$$\phi_{\text{m}}(\vec{x})=+ \int_{\mathbb{R}^3} \mathrm{d}^3 y \vec{M} \cdot \vec{\nabla}_y \frac{1}{4 \pi|\vec{x}-\vec{y}|} = -\vec{\nabla}_x \cdot \int_{\mathbb{R}^3} \mathrm{d}^3 y \frac{\vec{M}(\vec{y})}{4 \pi |\vec{x}-\vec{y}|}.$$
Take as an example a homogeneously magnetized sphere of radius ##a## with
$$\vec{M}(\vec{x})=M \vec{e}_3 \Theta(a-|\vec{r}|).$$
Then you have
$$\phi_{\text{m}}=-M \frac{\partial}{\partial x_3} \int_{K_a} \mathrm{d}^3 y \frac{1}{4 \pi |\vec{x}-\vec{y}|}.$$
The integral is formally the potential of a homogeneously charged sphere, i.e.,
$$f(\vec{x})=\mathrm{d}^3 y \frac{1}{4 \pi |\vec{x}-\vec{y}|} = \begin{cases} (3 a^2-r^2)/6 & \text{for} \quad r<a, \\ a^3/(3r) & \text{for} \quad r>a \end{cases} \quad \text{with} \quad r=|\vec{x}|.$$
The magnetic potential thus is
$$\phi_{\text{m}}(\vec{x})=-M \partial_3 f(\vec{x})=\begin{cases} M x_3/3 & \text{for} \quad r<a \\ M a^3 x_3/(3 r^3) & \text{for} \quad r>a. \end{cases}$$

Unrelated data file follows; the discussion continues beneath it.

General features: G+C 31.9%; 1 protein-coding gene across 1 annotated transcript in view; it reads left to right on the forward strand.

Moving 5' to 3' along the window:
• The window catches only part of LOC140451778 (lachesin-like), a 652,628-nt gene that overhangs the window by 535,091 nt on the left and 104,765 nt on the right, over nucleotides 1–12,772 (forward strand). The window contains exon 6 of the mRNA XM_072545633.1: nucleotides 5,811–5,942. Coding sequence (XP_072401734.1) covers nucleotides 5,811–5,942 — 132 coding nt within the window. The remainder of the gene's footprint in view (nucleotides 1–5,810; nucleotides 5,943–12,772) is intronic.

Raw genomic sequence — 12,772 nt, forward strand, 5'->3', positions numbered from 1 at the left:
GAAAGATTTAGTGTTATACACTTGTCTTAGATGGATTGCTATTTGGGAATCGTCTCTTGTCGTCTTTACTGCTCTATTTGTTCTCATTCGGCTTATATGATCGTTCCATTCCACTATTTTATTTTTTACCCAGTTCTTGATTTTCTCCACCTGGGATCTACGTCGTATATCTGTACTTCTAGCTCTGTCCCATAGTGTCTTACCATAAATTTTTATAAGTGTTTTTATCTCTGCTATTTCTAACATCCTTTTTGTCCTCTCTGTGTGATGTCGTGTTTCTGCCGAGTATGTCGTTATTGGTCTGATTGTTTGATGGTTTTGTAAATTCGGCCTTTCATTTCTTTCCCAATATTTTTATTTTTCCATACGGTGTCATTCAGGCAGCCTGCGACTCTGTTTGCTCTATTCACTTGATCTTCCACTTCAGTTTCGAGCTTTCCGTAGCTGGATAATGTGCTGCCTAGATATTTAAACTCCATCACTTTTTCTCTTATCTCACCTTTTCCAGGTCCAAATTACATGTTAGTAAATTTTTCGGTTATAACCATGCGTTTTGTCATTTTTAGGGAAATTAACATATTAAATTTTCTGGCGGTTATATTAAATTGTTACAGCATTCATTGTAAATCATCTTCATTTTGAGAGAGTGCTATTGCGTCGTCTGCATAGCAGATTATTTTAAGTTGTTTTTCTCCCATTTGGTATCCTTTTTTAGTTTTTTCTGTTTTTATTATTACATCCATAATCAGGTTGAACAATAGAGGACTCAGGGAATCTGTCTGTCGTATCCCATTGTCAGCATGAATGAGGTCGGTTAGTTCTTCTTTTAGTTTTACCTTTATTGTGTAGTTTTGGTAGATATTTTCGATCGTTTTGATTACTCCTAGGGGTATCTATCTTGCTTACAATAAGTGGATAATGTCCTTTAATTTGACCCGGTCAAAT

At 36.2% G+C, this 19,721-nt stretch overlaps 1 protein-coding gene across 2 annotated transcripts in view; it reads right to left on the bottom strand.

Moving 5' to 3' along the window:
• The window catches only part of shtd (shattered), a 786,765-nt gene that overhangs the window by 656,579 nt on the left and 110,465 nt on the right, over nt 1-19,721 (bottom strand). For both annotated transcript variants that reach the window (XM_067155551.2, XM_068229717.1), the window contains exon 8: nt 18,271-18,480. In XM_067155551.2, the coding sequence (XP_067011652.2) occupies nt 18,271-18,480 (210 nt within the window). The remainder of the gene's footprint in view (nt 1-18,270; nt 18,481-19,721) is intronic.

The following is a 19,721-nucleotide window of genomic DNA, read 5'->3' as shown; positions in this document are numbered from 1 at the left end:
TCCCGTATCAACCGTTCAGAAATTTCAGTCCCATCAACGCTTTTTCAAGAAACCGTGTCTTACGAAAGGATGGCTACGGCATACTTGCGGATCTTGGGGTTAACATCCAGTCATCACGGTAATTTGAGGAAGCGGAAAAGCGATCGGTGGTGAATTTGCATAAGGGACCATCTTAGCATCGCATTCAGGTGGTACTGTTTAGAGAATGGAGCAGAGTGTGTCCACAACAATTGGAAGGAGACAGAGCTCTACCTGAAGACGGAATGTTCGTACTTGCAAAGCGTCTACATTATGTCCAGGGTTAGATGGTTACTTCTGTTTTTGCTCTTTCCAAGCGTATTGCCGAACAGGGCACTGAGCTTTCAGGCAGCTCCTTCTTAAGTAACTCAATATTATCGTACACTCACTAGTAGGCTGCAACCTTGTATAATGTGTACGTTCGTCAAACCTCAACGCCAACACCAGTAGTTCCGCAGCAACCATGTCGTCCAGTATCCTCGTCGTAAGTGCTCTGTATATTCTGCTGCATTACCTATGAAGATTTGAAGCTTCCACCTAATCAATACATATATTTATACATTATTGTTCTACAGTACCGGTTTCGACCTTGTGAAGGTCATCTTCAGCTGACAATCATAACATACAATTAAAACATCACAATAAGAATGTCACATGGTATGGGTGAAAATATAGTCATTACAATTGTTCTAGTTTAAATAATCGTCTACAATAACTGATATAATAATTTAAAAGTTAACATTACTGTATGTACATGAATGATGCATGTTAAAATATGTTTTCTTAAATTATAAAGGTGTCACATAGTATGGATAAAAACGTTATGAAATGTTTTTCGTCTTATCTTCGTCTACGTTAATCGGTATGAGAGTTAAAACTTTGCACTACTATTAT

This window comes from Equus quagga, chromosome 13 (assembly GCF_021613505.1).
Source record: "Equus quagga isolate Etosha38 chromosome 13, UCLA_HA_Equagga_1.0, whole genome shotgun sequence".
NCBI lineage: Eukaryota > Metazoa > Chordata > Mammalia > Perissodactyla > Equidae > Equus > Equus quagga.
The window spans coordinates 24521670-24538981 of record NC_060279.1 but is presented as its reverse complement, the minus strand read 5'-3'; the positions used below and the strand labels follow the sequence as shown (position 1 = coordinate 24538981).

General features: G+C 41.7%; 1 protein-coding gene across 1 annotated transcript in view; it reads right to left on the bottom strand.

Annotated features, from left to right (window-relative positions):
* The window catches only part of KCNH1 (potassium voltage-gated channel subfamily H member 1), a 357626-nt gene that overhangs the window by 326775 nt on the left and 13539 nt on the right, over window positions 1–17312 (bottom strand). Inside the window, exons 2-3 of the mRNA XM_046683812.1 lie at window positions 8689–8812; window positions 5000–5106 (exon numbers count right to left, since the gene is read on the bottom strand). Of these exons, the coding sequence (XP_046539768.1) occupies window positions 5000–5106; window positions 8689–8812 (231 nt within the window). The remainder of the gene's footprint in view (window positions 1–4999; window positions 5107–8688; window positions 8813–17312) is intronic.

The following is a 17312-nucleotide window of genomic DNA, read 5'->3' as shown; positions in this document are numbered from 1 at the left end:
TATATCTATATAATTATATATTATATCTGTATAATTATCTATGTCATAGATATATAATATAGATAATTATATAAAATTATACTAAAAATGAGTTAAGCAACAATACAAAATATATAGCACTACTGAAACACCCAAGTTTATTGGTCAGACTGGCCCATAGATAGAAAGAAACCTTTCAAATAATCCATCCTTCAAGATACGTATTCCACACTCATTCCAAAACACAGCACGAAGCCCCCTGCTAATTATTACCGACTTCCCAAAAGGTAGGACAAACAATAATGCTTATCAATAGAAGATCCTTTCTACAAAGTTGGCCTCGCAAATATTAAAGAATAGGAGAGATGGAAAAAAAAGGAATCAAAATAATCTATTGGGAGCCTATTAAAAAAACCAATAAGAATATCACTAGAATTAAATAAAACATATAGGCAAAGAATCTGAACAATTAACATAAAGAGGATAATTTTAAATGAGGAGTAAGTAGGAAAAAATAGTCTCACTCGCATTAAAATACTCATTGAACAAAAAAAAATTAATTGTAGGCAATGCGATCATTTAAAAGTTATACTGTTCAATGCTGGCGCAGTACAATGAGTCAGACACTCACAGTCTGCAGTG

From this you get
$$\vec{H}=-\vec{\nabla} \phi_{\text{m}} = \begin{cases}-M \vec{e}_3/3 & \text{for} \quad r<a \\ M a^3 (3 x_3 \vec{r}-r^2 \vec{e}_3)/(3r^5) &\text{for} \quad r>a. \end{cases}$$
The magnetic field finally is
$$\vec{B}=\mu_0 (\vec{H}+\vec{M})=\begin{cases}2 \mu_0M \vec{e}_3/3 & \text{for} \quad r<a \\ \mu_0 M a^3(3 x_3 \vec{r}-r^2 \vec{e}_3)/(3r^5) &\text{for} \quad r>a. \end{cases}$$
For ##r>a## you get a magnetic dipole field with the total magnetic dipole of the sphere,
$$\vec{\mu} = \frac{4 \pi}{3} a^3 \vec{M}.$$

• Delta2
Staff Emeritus
Or is there again something I am missing?

Yes. It's that you jumped on Dale because you didn't provide a crucial piece of information. That's not his fault.